Tablets used to be synonymous with styluses (or stylii). These ancient writing utensils made a big comeback in the day of PDAs, Windows Slates, and pre-smart cell phones.
Then the iPad came along. Sans stylus. Designed to be used without one. An aesthetically pleasing, functional machine that works by personal, intimate touch. No stylus needed. Still, as with many things that Apple probably did not envision would happen with the iPad, manufacturers started making styluses for them. And so the question: to stylus or not to stylus.
I’ve always maintained that I don’t need a writing aid for the iPad. I thought it was for sissies and besides, we were sure to lose it soon. Then the husband expressed interest in one, for sketching purposes. So we shopped around and decided on Wacom Bamboo Stylus for iPad (for €34,44 from amazon.de). Pricey, but I wanted to make sure we had something that was quality.
Now, a few weeks later, my husband is very happy with it. He keeps it carefully in his work bag. I decided to test the stylus, to see how I would feel using it for normal surfing and work activities on the iPad. He allowed me to borrow it, and admonished me to return it to the bag as soon as I was finished.
My conclusions surprised me. Essentially we do three types of things with the iPad. We direct: in the sense that we browse, navigate or trace paths that allow us to read or play; we write: usually by keyboard and we draw: freehand or with a stylus.
For browsing, the stylus replaces a finger nicely and has the added advantage of not leaving greasy marks all over the shiny screen. It swipes, it taps, it scrolls. Websites, books, games – all work nicely. Even though clicking on links is very accurate, I have the feeling that I have to look exactly where to hit the mark, whereas with the finger it feels more intuitive. I don’t think about where to put my finger, I just lay it where I think it should do its job. Writing an email using the stylus was surprisingly quick. It was almost as fast as with my fingers. And of course, sketching is a breeze with the stylus. Wacom has produced a companion iPad app – Bamboo Paper, which lets you jot down notes, sketch mindmaps or simply draw. Other drawing apps like iDraw, UYH or Tactilis work as pleasantly, although the slight delay in rendering takes a bit getting used to. The path drawn by the stylus always takes a few nanoseconds to appear on the screen, although some apps are faster than others.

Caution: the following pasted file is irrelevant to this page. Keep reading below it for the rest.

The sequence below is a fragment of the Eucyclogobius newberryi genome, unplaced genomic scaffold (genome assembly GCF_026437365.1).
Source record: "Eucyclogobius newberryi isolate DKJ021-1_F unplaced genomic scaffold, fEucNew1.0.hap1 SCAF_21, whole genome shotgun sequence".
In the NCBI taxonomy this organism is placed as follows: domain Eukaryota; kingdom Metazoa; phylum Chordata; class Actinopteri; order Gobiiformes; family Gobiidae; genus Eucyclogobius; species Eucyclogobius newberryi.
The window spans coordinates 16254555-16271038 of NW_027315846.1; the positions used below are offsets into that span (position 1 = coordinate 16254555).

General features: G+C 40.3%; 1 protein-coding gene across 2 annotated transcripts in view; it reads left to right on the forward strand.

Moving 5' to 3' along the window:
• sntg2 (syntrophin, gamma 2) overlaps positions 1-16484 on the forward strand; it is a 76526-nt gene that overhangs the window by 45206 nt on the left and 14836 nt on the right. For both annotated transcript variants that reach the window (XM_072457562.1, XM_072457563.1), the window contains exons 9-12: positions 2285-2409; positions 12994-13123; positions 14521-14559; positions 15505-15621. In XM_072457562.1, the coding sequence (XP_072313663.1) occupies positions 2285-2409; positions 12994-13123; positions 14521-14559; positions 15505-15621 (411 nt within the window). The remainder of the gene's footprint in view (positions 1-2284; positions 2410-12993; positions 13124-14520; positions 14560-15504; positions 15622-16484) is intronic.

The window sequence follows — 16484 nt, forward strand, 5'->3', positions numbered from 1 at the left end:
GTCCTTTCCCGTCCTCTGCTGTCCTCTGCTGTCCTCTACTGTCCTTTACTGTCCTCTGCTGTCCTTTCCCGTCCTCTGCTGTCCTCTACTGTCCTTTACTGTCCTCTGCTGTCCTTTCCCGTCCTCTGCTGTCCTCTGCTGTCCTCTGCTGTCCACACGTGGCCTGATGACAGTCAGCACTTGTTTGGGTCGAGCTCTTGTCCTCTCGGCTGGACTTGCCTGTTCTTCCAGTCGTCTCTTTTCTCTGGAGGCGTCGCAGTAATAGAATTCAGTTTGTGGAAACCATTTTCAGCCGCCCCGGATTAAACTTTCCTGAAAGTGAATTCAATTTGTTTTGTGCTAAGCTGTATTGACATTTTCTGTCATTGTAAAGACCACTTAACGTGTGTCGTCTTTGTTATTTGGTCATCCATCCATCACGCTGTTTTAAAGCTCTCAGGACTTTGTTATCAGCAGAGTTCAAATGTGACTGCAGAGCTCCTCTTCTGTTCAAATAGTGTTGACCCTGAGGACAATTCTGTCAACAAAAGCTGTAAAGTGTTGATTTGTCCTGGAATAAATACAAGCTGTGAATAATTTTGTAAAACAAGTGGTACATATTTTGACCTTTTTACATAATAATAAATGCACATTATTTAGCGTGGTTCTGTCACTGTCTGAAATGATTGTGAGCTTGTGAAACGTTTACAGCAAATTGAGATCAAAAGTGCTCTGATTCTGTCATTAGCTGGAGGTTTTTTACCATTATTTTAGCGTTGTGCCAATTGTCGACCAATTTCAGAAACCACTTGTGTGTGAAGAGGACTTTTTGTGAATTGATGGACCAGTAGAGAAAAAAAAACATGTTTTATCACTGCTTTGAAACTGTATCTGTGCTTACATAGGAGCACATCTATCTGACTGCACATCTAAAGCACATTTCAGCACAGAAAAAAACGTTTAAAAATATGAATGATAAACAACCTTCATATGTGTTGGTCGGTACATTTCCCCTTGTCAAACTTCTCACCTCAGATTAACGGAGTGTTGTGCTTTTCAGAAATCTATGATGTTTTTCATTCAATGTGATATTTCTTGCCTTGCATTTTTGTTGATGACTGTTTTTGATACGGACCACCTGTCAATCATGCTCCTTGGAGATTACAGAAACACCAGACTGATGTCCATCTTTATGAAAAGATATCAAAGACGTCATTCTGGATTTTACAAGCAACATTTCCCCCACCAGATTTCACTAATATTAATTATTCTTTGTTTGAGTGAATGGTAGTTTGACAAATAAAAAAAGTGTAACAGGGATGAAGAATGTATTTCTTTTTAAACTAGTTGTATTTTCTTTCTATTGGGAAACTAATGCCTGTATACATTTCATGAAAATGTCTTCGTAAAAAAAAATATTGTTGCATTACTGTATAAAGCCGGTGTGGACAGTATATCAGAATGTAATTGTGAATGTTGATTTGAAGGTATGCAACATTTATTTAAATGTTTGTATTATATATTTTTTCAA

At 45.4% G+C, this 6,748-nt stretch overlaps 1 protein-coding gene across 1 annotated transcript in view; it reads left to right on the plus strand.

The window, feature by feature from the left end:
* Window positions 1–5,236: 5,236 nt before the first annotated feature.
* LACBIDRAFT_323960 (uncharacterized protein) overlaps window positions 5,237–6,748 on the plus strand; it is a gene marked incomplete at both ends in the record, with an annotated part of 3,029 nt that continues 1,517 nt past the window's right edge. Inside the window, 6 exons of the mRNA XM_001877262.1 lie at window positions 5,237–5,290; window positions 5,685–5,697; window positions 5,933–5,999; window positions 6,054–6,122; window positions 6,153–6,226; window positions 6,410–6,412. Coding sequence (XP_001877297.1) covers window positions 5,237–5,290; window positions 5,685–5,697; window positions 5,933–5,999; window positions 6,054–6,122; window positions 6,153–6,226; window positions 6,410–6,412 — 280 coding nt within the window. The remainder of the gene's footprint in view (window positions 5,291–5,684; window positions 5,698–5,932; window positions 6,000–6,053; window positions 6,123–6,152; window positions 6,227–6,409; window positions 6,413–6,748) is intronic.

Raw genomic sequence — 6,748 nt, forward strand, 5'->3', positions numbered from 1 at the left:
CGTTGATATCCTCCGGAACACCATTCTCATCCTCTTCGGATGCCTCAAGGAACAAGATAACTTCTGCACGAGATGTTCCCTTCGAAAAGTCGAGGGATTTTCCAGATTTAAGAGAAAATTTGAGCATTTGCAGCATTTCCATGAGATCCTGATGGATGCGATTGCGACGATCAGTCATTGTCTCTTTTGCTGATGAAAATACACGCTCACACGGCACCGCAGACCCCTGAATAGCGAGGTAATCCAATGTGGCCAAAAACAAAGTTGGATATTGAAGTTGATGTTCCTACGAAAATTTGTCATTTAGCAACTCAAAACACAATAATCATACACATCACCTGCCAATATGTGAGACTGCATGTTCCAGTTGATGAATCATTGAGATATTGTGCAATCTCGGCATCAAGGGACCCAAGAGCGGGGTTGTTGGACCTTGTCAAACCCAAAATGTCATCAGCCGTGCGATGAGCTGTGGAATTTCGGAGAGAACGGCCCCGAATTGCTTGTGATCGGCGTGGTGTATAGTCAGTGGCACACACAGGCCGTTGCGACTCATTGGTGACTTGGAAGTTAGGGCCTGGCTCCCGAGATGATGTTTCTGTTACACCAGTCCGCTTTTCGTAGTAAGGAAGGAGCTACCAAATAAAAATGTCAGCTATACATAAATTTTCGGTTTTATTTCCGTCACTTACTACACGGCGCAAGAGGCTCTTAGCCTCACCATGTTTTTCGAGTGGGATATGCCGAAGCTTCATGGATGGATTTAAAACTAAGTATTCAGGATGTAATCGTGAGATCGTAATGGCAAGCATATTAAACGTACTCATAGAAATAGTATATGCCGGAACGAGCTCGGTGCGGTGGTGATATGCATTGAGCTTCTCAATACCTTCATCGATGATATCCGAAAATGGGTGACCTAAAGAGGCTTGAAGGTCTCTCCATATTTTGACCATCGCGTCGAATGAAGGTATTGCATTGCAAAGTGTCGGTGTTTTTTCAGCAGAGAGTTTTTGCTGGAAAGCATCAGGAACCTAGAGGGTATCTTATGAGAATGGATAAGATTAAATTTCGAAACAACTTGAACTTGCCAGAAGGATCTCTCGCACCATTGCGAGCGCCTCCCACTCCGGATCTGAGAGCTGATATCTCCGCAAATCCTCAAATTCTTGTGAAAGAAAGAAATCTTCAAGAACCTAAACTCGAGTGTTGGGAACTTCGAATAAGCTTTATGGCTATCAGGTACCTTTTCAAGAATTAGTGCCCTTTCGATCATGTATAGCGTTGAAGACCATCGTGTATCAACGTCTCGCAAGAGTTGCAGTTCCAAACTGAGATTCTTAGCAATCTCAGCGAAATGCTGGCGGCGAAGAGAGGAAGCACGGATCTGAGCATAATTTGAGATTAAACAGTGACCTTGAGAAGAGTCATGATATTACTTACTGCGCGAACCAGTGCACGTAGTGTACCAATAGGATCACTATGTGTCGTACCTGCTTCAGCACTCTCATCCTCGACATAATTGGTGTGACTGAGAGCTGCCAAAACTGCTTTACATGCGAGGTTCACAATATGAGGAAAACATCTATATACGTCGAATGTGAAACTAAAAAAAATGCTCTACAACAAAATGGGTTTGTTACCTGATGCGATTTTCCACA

You should know that the stylus can also be used for the iPhone. It’s the same as with the iPad, just smaller.
So what do I think? I think the stylus is very useful and stylish. If I’d regularly sketch I wouldn’t mind using it. Also, using the iPad outdoors in the wintertime (with gloves on) would be easier with a stylus. But I think in general I would miss having direct contact with the content. That is what in my view makes the tablet experience so enjoyable. It’s directly interacting with media, reading material and surfaces, with my fingers. I almost want to say magic. Almost. That’s not to say that holding and tracing paths with this writing utensil cannot be enjoyable. It’s just not my preference.
And yes, I’ve safely returned by husband’s stylus back into his work bag.
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